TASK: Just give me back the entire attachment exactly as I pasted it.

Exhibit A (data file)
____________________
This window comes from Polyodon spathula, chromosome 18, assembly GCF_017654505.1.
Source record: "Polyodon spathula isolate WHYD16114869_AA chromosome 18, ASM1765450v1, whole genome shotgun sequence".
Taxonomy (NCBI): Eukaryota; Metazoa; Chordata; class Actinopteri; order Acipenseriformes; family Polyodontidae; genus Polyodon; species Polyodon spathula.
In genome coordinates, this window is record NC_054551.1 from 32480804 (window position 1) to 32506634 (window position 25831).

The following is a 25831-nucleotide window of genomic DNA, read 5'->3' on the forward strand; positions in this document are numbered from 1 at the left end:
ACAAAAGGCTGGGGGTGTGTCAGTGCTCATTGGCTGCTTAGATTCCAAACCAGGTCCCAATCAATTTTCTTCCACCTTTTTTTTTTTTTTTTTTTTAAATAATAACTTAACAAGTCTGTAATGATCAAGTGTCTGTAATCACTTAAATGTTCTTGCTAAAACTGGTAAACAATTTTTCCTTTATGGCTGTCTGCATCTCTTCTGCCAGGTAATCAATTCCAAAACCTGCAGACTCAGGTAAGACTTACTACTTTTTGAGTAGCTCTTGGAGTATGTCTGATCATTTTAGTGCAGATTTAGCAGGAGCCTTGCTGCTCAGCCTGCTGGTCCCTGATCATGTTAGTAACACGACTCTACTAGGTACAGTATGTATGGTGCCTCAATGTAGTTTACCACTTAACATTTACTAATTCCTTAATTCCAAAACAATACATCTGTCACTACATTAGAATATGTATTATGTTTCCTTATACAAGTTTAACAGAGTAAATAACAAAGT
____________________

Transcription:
This window comes from Polyodon spathula, chromosome 18, assembly GCF_017654505.1.
Source record: "Polyodon spathula isolate WHYD16114869_AA chromosome 18, ASM1765450v1, whole genome shotgun sequence".
Taxonomy (NCBI): Eukaryota; Metazoa; Chordata; class Actinopteri; order Acipenseriformes; family Polyodontidae; genus Polyodon; species Polyodon spathula.
In genome coordinates, this window is record NC_054551.1 from 32480804 (window position 1) to 32506634 (window position 25831).

The following is a 25831-nucleotide window of genomic DNA, read 5'->3' on the forward strand; positions in this document are numbered from 1 at the left end:
ACAAAAGGCTGGGGGTGTGTCAGTGCTCATTGGCTGCTTAGATTCCAAACCAGGTCCCAATCAATTTTCTTCCACCTTTTTTTTTTTTTTTTTTTTAAATAATAACTTAACAAGTCTGTAATGATCAAGTGTCTGTAATCACTTAAATGTTCTTGCTAAAACTGGTAAACAATTTTTCCTTTATGGCTGTCTGCATCTCTTCTGCCAGGTAATCAATTCCAAAACCTGCAGACTCAGGTAAGACTTACTACTTTTTGAGTAGCTCTTGGAGTATGTCTGATCATTTTAGTGCAGATTTAGCAGGAGCCTTGCTGCTCAGCCTGCTGGTCCCTGATCATGTTAGTAACACGACTCTACTAGGTACAGTATGTATGGTGCCTCAATGTAGTTTACCACTTAACATTTACTAATTCCTTAATTCCAAAACAATACATCTGTCACTACATTAGAATATGTATTATGTTTCCTTATACAAGTTTAACAGAGTAAATAACAAAGT